Many traders rely, at least in part and often in a less rigorous way, on the Market Profile model first introduced in 1984 by J. Peter Steidlmayer. Mind over Markets: Power Trading with Market Generated Information (Traders Press, 2d ed., 1999) by James F. Dalton, Eric T. Jones, and Robert B. Dalton is a thorough explication of Market Profile charting concepts. It should be required reading for anyone using Steidlmayer’s model and its innumerable knock-offs.
I happen not to trade this way, though my style shares a few of the ingredients in the Market Profile auction model. I could therefore read the text looking for more general insights and skip the pictures! It made my task much less daunting.
In analyzing market structure, the authors are inclined to anchor intraday activity to the way the market opens. “With an understanding of market conviction, it is possible to estimate very early on where the market is trying to go, which extreme is most likely to hold (if any), and even what type of day will evolve. In other words, the market’s open often foreshadows the day’s outcome.” (p. 63) There are four basic types of opens—the open-drive, open-test-drive, open-rejection-reverse, and open-auction, all analyzed in some detail.
One of the theses of this book--familiar to many, very profitable to few, and treacherous to the unwary--is that “the best trades often fly in the face of the most recent market activity.” (p. 107) That is, when a market trades above or below an accepted reference point and fails to follow through, this often sets up a powerful reversal trade. And if the reference point of a higher time frame supports that of the lower time frame, the reversal move can be even greater.
It’s important to note that the reversal trade first requires a failure. For instance, the market trades just above a previous intraday high and then runs out of steam; the buying dries up. Or the market trades just below the previous day’s low and then stutters; the sellers start to mark up their merchandise. After a “confirmation,” the trader should place a trade in a direction opposite to the previous trend.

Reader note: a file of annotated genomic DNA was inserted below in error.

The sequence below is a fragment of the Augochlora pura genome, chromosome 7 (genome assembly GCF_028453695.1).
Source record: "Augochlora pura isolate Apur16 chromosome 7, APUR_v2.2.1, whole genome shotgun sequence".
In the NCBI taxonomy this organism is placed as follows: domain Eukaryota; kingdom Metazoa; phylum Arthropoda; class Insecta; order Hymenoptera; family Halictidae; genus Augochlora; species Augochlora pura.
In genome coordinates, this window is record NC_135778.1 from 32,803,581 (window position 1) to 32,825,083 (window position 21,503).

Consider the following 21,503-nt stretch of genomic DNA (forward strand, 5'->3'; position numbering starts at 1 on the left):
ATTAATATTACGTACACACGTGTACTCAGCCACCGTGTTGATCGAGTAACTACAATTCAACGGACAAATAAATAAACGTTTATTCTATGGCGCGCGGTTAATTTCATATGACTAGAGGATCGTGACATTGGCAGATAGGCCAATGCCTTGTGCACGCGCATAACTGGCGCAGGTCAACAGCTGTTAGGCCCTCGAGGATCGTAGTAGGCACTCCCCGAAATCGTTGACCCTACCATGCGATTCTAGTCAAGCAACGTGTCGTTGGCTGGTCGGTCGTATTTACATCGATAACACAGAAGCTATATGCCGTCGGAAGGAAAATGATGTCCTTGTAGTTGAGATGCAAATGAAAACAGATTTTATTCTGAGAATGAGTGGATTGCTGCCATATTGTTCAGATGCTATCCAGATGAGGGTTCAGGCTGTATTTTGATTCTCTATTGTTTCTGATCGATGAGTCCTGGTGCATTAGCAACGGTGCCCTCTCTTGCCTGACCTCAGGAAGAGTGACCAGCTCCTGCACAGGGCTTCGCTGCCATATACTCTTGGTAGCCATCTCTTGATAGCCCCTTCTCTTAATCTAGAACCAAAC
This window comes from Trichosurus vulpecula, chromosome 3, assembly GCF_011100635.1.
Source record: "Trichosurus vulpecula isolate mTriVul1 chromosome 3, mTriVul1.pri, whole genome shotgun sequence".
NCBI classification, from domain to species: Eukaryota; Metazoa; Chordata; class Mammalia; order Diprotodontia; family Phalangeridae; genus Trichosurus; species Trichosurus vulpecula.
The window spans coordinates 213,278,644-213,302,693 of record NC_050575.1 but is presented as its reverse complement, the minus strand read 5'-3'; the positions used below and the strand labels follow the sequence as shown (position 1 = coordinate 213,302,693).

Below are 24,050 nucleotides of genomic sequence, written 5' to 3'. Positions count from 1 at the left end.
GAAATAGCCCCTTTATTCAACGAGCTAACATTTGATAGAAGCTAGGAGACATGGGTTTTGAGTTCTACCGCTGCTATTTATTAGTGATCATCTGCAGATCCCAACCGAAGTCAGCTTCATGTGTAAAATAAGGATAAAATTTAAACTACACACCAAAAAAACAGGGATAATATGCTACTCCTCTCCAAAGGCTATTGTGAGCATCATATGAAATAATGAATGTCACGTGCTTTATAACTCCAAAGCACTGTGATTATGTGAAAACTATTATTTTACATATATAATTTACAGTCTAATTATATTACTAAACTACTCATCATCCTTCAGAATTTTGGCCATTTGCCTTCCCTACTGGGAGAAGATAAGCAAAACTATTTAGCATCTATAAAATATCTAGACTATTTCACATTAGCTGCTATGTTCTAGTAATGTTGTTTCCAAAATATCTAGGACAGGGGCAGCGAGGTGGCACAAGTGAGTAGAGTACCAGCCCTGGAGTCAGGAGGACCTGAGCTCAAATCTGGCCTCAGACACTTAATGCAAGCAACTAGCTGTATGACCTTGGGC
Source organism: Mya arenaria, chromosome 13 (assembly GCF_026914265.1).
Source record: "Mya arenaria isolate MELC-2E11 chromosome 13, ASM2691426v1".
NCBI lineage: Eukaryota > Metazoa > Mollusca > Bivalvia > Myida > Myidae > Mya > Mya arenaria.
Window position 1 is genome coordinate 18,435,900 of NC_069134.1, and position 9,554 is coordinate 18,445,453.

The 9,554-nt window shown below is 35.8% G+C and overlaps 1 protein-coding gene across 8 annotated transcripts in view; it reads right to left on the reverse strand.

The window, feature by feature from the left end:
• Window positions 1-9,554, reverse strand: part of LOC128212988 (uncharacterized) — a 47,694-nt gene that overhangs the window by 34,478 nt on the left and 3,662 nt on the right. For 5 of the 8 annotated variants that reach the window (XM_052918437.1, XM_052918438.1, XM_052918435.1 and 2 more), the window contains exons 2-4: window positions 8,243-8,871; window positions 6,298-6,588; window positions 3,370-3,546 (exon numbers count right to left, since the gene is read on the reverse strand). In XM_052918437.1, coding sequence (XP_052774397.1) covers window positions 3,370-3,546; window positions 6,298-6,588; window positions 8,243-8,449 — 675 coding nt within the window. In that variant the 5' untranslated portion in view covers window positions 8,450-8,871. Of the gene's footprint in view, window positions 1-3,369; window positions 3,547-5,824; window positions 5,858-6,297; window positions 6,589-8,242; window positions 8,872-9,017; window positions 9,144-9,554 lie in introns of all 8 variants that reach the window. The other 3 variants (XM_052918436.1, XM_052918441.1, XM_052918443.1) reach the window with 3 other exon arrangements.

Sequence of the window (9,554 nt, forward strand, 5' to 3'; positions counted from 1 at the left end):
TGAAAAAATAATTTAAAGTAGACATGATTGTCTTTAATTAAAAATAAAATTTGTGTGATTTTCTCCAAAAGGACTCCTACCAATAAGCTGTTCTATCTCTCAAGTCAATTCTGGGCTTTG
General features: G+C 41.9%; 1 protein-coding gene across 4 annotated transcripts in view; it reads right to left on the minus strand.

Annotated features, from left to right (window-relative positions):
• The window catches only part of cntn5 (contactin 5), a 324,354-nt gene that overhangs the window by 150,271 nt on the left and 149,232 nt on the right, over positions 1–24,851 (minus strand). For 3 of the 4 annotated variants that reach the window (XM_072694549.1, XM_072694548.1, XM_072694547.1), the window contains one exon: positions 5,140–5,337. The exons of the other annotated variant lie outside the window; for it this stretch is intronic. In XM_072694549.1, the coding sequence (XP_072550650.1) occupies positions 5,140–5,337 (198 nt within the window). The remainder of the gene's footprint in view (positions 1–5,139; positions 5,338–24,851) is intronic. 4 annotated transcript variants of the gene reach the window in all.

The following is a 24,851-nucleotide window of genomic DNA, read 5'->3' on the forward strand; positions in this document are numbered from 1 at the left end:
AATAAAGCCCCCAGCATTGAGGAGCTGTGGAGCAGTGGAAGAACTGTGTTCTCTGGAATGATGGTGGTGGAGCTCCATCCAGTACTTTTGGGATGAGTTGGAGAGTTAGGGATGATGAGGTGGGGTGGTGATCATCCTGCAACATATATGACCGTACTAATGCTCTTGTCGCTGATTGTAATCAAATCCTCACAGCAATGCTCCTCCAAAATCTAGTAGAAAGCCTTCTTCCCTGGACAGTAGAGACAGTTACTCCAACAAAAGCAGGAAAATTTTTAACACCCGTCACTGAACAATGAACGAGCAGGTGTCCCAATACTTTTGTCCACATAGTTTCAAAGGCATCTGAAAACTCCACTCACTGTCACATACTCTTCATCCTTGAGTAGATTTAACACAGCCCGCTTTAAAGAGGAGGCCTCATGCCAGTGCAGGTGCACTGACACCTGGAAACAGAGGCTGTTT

The reversal trade, improperly executed, will be no different from the doomed attempt to pick tops and bottoms. But the trader can put some filters in place to improve his odds. And he can keep a pretty tight initial stop since his hypothesis is straightforward—a powerful reversal trade should be strong right out of the gate. By the way, I would add a note here. On very small timeframe charts there’s almost always a little back and forth movement at obvious support and resistance points, so it’s imperative to move up at least one timeframe to get rid of the noise and determine whether there is continuation or failure.
Although Mind over Markets is most definitely not a book about the psychology of trading, in the final chapter on proficiency the authors offer practical advice about such topics as managing inventory and knowing your competition. They also venture into the realm of left-brained and right-brained activities and suggest that “after the market’s close . . . the analysis of the day’s activity and preparation for the following trading session are best accomplished by using predominantly left, analytical talents. On the other hand, when the market is in full gear, the fast-processing, free-associating right brain should have more control. Ideally, we should strive to operate in a more ‘central’ hemisphere, freely calling on both sides of the brain to contribute when needed.” (pp. 317-18) For those who are predominantly right-brained or left-brained and can’t achieve the ideal of whole-brained trading there’s a fallback position: “By knowing your left/right brain strengths and weaknesses, you can begin to develop a trading strategy that best uses your individual talents.” (p. 318) If you don’t know where you fall on the left brain/right brain spectrum, there are lots of free tests available on the Internet.